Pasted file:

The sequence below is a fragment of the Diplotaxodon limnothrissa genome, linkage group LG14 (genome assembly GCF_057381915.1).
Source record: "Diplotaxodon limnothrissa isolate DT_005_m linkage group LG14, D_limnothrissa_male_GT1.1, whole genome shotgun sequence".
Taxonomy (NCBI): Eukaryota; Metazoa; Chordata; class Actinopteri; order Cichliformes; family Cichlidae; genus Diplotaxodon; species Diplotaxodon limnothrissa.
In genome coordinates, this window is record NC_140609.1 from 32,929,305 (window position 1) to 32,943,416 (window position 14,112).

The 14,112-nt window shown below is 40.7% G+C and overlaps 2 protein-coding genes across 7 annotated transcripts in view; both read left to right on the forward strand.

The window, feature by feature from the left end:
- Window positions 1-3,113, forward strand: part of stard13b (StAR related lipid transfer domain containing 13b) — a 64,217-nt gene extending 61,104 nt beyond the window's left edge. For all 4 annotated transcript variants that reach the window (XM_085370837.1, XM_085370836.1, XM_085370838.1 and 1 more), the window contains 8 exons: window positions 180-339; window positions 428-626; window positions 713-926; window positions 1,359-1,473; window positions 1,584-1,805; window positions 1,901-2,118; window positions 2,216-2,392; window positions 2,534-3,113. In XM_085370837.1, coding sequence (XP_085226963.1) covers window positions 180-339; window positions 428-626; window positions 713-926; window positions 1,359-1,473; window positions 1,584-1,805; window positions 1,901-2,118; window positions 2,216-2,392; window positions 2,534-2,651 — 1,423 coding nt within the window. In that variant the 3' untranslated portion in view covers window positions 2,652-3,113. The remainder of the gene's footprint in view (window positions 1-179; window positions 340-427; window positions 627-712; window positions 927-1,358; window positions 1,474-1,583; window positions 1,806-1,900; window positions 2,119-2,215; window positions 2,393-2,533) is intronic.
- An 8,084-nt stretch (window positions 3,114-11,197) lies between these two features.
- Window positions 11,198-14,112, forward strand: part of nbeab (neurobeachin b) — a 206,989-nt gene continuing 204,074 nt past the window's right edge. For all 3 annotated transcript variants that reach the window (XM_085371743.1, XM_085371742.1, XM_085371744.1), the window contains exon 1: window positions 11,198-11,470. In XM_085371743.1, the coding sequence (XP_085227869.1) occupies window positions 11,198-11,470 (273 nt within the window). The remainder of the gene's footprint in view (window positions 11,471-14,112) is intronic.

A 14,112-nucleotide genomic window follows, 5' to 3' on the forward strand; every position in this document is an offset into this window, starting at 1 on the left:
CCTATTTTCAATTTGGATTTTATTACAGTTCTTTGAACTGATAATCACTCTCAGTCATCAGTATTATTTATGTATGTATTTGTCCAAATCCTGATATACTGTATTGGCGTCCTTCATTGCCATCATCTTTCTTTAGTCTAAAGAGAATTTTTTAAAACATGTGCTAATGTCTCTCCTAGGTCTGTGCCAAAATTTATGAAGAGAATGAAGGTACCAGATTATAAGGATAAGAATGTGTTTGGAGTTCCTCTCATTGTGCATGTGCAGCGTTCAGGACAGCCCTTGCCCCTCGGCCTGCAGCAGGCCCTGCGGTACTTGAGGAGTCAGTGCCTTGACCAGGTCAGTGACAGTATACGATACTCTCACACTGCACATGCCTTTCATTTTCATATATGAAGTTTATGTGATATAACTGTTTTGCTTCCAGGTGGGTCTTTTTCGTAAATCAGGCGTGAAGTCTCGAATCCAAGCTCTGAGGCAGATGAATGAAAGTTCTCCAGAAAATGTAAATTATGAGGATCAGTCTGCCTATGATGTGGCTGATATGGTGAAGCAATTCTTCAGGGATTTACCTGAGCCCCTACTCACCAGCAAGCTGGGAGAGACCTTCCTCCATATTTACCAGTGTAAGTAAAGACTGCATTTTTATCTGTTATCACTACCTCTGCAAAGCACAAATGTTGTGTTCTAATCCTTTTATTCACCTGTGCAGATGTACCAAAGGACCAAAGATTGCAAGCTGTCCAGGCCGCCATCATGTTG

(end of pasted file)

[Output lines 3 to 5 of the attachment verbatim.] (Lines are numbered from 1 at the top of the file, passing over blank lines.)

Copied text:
Taxonomy (NCBI): Eukaryota; Metazoa; Chordata; class Actinopteri; order Cichliformes; family Cichlidae; genus Diplotaxodon; species Diplotaxodon limnothrissa.
In genome coordinates, this window is record NC_140609.1 from 32,929,305 (window position 1) to 32,943,416 (window position 14,112).

The 14,112-nt window shown below is 40.7% G+C and overlaps 2 protein-coding genes across 7 annotated transcripts in view; both read left to right on the forward strand.